The moral imperative, he thought, was certainly there. Almost as if he was living in a fable, unable to control his own life because he had to represent some deeper meaning unknown to himself.

Flashing into his mind, the battered cardboard signs reading NO JOB PLEASE HELP and NO HOME IN YEARS GIVE ANY AID YOU CAN as their owners sat in gusty parking lots in the western end of town for all the huge supermarkets and strip malls.

But what was moral imperative, another part of him wondered, except for another way of saying The Right Thing to Do?

“All right,” he said to himself, as the shadow of the shell he was contemplating crossed over him. “So there’s such a thing as the right thing. But this doesn’t make it the wrong thing to do. There’s nothing wrong with buying a house.”

The shell, if the online ads for The Estates at Hartford could be believed, had seven master bedrooms, twelve-and-a-half bathrooms, the obligatory pool in the back surrounded by a pair of hot tubs, a garage big enough to fit four cars and a boat and still have room left over, and a patio with more square footage than a typical two-bedroom apartment. Its terracotta–or, he supposed, faux terracotta–tiling and glimmering red roof were showing themselves off to him at that moment.

He bent his head to read the sign the realtor had stuck in the front lawn, a sign he considered the one thing spoiling the perfection of the property, but every time he tried to make out what it said, visions of backpackers, the dozens who roamed the city in the daylight hours, labelled “armies” and “hordes” by his friends on the rare occasions the backpackers came into everyday conversation, came into his head.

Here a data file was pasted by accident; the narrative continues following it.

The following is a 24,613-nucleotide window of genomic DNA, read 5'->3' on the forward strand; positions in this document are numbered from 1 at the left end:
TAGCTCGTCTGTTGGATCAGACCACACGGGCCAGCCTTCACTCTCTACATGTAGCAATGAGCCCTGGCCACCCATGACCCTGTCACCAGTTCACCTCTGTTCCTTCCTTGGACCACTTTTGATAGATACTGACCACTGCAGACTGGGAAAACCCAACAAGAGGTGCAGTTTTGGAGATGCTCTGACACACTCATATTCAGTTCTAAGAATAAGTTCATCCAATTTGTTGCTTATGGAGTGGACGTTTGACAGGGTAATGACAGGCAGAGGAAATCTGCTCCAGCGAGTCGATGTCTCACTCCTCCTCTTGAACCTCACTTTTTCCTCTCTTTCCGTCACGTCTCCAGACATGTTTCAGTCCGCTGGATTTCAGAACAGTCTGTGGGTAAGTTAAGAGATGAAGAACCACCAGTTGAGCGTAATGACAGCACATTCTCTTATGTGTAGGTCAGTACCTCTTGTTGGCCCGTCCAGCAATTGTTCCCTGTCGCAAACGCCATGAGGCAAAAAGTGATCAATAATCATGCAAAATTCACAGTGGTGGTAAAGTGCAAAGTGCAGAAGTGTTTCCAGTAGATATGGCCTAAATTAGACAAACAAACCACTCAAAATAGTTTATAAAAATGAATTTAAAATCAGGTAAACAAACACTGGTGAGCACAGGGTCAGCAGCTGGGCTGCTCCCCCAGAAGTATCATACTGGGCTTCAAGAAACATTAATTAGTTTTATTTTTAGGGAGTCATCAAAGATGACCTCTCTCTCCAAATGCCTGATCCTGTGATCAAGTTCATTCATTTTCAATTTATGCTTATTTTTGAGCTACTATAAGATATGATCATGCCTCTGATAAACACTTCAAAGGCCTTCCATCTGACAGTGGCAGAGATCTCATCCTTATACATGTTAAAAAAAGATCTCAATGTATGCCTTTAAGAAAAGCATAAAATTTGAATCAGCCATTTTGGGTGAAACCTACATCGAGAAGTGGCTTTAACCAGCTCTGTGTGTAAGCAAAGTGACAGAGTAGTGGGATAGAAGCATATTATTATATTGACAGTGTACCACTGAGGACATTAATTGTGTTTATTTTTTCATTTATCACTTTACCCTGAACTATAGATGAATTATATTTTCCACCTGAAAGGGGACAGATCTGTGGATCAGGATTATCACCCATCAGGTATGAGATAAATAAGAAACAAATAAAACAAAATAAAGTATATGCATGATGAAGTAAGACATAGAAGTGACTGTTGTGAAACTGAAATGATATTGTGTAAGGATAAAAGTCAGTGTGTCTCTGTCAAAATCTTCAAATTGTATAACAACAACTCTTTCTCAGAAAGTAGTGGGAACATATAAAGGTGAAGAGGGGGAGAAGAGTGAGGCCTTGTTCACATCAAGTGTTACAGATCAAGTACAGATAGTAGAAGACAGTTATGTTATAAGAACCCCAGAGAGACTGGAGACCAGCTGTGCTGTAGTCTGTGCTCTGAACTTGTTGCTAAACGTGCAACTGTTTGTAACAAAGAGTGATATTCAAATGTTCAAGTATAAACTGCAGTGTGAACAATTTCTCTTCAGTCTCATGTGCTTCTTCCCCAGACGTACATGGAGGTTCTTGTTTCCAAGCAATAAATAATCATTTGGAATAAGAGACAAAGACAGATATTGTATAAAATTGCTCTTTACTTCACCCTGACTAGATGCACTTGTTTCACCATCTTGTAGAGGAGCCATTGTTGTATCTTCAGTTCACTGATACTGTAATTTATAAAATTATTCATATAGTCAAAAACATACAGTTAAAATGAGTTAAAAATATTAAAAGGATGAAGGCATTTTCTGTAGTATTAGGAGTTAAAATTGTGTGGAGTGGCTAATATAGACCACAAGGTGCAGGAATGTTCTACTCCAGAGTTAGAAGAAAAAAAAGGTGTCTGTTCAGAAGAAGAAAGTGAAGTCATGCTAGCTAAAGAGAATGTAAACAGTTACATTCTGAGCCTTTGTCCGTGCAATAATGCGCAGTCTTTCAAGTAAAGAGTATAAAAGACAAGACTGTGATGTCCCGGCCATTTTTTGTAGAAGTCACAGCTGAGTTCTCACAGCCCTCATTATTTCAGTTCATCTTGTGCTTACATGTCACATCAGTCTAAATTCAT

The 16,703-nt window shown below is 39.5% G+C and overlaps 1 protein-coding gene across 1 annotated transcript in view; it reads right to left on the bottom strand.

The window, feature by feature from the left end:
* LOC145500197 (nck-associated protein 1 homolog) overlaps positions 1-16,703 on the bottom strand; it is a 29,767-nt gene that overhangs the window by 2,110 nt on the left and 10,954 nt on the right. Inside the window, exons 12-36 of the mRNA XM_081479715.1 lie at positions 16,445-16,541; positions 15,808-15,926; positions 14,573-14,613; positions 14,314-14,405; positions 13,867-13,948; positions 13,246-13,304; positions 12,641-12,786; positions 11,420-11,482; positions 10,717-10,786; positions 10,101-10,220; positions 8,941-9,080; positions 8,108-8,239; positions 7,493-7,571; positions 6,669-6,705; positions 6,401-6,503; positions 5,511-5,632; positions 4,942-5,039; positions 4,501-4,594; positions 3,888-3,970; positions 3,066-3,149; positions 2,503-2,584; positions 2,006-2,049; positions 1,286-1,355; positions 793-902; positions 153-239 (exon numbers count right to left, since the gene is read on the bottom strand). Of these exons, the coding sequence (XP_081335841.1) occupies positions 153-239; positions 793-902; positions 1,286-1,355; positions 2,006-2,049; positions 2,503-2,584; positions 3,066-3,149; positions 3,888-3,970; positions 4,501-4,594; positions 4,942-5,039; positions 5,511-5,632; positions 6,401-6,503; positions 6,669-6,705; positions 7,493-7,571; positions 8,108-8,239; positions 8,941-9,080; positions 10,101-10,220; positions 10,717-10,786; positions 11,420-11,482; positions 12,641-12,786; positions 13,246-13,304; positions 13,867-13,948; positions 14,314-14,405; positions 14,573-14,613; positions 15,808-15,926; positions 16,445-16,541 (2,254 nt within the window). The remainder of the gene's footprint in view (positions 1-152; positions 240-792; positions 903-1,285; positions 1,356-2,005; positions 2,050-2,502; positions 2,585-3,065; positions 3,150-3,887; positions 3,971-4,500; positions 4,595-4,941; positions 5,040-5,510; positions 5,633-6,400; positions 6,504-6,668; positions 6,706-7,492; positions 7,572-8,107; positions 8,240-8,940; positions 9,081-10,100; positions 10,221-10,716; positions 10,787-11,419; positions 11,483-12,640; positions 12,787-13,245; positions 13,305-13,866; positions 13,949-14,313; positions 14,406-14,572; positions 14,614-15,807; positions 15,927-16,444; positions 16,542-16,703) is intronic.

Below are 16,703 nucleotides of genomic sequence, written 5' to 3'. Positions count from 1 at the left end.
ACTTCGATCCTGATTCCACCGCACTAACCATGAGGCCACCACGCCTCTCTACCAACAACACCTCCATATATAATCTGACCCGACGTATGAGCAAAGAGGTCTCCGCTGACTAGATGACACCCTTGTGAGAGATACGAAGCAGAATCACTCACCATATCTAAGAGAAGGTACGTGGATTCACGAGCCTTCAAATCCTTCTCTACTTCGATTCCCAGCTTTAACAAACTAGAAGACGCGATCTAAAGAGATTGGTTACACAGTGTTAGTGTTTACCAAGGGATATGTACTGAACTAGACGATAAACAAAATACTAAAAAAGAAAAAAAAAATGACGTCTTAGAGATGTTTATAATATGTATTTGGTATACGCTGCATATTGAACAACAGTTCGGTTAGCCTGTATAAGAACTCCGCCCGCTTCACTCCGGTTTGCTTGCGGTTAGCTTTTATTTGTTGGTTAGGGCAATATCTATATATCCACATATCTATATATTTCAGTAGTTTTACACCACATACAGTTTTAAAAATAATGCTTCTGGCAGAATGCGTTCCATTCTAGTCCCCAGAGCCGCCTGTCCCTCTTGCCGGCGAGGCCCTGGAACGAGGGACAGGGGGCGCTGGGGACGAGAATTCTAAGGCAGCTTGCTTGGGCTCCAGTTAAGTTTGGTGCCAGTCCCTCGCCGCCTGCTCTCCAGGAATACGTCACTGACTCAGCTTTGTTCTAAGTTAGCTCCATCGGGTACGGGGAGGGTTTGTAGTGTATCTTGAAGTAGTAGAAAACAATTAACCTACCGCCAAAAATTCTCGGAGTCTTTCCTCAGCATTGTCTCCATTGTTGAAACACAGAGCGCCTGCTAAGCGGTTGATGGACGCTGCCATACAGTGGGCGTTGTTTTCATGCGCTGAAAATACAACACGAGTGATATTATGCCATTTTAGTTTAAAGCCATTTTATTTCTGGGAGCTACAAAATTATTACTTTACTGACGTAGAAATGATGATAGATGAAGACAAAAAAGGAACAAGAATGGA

Panhandlers were one thing, he thought. He could deal with those. The police sent out warnings every now and then about them. He didn’t have to feel guilty about panhandlers.

But backpackers were another matter entirely. In an absent way he wondered how many could fit in the shell facing him. He knew that if he bought it, it would just be him. King of ten thousand square feet.

Stop beating yourself up, he thought. There’s nothing to feel guilty about. Other people live in bigger houses than this. In a hundred years, they’ll call this place a freaking historical monument, and you could have your name on it.

The images of trudging backpackers, though, refused to leave his brain.

Turning on his heels, he walked away from the red-roofed shell. A warm feeling, not to the point of discomfort, came over him. He smiled. He had made his sacrifice.

That smile grew into a grin when he came to the next shell over. It had six master bedrooms, nine-and-a-half bathrooms, a garage that–

He stopped. This next shell seemed so much smaller. Unless his eyes were tricking him, the man was sure the original mansion dwarfed the other shell by a factor of at least three. Hanging his head, the man began walking in circles. A hollowness he could feel racing up his spine. He hoped he would run into something that would smack some sense to him. After all, he figured, he couldn’t walk in circles forever. But he was walking at the end of a cul-de-sac.